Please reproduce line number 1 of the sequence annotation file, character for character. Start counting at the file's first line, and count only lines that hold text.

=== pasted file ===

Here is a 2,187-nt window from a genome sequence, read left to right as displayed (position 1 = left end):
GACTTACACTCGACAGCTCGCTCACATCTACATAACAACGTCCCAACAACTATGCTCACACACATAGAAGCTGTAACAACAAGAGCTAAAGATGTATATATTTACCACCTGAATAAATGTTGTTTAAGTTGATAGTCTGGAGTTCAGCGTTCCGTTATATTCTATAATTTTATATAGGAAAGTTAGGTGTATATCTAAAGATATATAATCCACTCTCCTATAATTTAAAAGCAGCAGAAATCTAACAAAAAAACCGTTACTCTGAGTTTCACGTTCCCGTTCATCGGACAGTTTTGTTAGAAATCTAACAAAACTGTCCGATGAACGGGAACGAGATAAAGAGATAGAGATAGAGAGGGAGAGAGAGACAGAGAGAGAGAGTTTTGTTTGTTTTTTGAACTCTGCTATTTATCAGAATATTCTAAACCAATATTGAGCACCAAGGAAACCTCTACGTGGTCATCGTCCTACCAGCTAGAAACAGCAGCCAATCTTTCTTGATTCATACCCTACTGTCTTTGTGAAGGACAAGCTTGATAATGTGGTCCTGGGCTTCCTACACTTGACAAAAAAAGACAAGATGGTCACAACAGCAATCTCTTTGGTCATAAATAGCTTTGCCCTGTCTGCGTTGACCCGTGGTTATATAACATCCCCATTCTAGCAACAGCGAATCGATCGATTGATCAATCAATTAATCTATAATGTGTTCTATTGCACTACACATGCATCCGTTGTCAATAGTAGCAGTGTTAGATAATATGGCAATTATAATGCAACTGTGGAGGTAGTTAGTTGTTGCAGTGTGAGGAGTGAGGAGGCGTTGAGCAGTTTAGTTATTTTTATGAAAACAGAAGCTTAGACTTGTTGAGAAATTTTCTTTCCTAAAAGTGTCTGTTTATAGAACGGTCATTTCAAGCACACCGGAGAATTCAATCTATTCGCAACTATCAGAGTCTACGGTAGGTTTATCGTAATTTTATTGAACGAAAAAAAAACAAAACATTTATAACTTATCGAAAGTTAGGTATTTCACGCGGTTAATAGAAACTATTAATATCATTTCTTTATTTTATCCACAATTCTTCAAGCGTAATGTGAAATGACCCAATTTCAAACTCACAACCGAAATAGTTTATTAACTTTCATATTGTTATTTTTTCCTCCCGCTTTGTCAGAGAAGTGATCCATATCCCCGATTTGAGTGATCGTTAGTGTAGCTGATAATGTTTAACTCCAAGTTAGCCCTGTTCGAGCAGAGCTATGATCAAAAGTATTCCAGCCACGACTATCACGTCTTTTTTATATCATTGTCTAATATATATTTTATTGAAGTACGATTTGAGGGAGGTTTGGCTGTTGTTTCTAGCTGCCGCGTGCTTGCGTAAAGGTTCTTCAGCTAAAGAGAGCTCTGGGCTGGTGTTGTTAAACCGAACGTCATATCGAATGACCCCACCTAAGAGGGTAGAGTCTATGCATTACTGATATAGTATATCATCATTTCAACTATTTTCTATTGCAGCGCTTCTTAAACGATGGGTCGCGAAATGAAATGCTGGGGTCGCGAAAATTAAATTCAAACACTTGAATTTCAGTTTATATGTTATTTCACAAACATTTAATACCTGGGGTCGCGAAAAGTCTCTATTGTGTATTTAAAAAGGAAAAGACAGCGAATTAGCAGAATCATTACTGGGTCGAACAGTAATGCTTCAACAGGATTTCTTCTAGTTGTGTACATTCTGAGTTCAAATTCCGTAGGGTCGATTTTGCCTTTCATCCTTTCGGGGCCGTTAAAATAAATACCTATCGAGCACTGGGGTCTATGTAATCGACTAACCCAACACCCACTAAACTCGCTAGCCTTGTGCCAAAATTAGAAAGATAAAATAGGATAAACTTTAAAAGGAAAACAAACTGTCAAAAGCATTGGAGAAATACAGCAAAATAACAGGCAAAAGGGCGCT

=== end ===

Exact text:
Here is a 2,187-nt window from a genome sequence, read left to right as displayed (position 1 = left end):